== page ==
any department store from now until New Year's and aisles packed
with plastic ornaments, glistening garland, and blinking lights
will greet you at every turn. What was once a simple family tradition
has become a multimillion-dollar industry with decorations becoming
more elaborate and costly
did this tradition begin and how did it become such an integral
part of the holiday festivities? Like the majority of practices
associated with Christmas, the tradition arose from the intermingling
of ancient Roman beliefs and the spreading Christian religion.
Christians believed certain trees flowered unseasonably on Christmas
Eve as homage to Jesus' birth. This belief combined with the Roman
practice of decorating their homes with greenery for the New Year
formed the basis of our modern fascination with icicles and fancy
angel tree toppers.
decorating of various structures and trees has been recorded in
Europe from the 17th century on, but the first written account of
a "Christmas tree" did not appear until 1605.
According to John Matthew's
The Winter Solstice, an anonymous German citizen that year recorded
trees being decorated with "roses cut out of many colored paper,
apples, wafers, gold-foil, [and] sweets".
What about chaser lights and
oodles of wrapped gifts?
It was more than 100 years
later when Professor Karl Gottfried Kissling of the University of
Wittenburg wrote of people adding candles for decorations and placing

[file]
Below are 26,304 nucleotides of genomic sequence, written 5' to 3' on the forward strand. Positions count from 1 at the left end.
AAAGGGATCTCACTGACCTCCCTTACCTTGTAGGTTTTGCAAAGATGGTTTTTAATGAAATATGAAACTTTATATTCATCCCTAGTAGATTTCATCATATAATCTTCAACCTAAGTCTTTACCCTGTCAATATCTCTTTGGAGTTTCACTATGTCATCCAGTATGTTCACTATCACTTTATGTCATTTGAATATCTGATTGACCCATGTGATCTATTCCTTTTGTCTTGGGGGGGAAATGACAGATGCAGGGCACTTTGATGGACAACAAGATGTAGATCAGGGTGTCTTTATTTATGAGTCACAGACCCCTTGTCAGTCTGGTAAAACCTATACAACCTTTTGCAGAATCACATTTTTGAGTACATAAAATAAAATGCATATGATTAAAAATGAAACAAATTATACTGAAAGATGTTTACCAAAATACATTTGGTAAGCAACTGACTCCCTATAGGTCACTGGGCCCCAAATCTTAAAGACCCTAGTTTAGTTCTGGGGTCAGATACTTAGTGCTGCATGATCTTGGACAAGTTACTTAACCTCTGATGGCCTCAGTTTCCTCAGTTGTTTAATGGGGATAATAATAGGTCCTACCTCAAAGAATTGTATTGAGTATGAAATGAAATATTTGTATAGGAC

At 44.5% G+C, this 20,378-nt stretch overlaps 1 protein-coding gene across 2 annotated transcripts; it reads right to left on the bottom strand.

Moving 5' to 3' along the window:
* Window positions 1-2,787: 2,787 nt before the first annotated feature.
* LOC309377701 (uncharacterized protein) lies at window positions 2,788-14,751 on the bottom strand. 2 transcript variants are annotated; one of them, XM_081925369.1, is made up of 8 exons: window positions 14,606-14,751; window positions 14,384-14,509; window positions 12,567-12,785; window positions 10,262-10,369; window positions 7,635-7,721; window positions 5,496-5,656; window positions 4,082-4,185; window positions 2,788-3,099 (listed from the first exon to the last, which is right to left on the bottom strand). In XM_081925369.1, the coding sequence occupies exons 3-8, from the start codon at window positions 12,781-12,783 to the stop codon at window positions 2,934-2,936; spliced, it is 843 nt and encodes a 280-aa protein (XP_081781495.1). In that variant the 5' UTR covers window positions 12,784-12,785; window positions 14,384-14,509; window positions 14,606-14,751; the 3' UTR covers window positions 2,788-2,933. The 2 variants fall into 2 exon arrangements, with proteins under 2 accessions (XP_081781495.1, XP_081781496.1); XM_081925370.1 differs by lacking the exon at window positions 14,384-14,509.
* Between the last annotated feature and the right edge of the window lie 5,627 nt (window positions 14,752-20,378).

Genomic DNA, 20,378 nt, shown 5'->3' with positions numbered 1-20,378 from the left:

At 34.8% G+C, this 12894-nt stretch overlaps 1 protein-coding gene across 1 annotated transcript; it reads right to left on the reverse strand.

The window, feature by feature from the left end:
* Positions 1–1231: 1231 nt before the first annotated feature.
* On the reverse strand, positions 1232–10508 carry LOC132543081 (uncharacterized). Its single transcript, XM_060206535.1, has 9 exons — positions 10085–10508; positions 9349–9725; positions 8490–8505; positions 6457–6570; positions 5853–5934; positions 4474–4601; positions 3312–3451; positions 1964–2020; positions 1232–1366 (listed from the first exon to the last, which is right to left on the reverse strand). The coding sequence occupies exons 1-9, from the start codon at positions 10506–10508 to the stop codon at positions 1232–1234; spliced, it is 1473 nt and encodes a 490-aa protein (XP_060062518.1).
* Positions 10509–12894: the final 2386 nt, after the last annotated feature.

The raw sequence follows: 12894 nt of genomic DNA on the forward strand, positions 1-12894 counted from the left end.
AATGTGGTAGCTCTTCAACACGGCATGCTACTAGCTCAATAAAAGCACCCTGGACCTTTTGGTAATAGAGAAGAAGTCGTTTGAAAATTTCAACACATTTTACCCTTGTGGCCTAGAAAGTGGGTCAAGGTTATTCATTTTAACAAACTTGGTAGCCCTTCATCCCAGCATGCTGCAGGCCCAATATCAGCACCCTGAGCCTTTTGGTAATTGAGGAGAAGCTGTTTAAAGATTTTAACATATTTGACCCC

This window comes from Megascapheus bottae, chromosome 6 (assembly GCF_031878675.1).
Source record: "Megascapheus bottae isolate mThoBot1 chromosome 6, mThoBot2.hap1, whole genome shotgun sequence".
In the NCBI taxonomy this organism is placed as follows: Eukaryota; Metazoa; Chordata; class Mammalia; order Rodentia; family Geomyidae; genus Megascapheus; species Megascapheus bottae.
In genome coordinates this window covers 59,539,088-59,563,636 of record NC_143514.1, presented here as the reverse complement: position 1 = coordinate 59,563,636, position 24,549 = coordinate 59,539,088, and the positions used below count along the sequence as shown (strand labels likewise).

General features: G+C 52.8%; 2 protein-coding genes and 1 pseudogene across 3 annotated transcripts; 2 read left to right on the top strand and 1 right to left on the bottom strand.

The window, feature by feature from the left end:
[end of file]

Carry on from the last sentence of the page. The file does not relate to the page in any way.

children's wrapped branches around the bottom of the small indoor
trees. Even though the practice was initially condemned by religious
leaders, it spread from Germany to Finland through Norway and Denmark.
In 1840, Queen Victoria and
Prince Albert of England endorsed the tradition by displaying their
own ornately decorated tree at their palace.
By the early 1900s, decorating
the tree was as much a part of Christmas as Santa Claus and opening
presents. Of course, the early trees were decorated differently
than today's evergreens. Early ornaments were usually hand-crafted
or edible. Nuts, candies, fruits, and pieces of colored paper were
the most common.
The average modern tree is
decorated with a combination of store-bought ornaments and family
memorabilia with several strings of lights strewn over the branches
instead of candles, but no matter how the tree is decorated it still
symbolizes a timeless Christmas tradition of families gathered together
exchanging presents and love.
Used by permission of My Merry Christmas and
Jeff Westover, Editor
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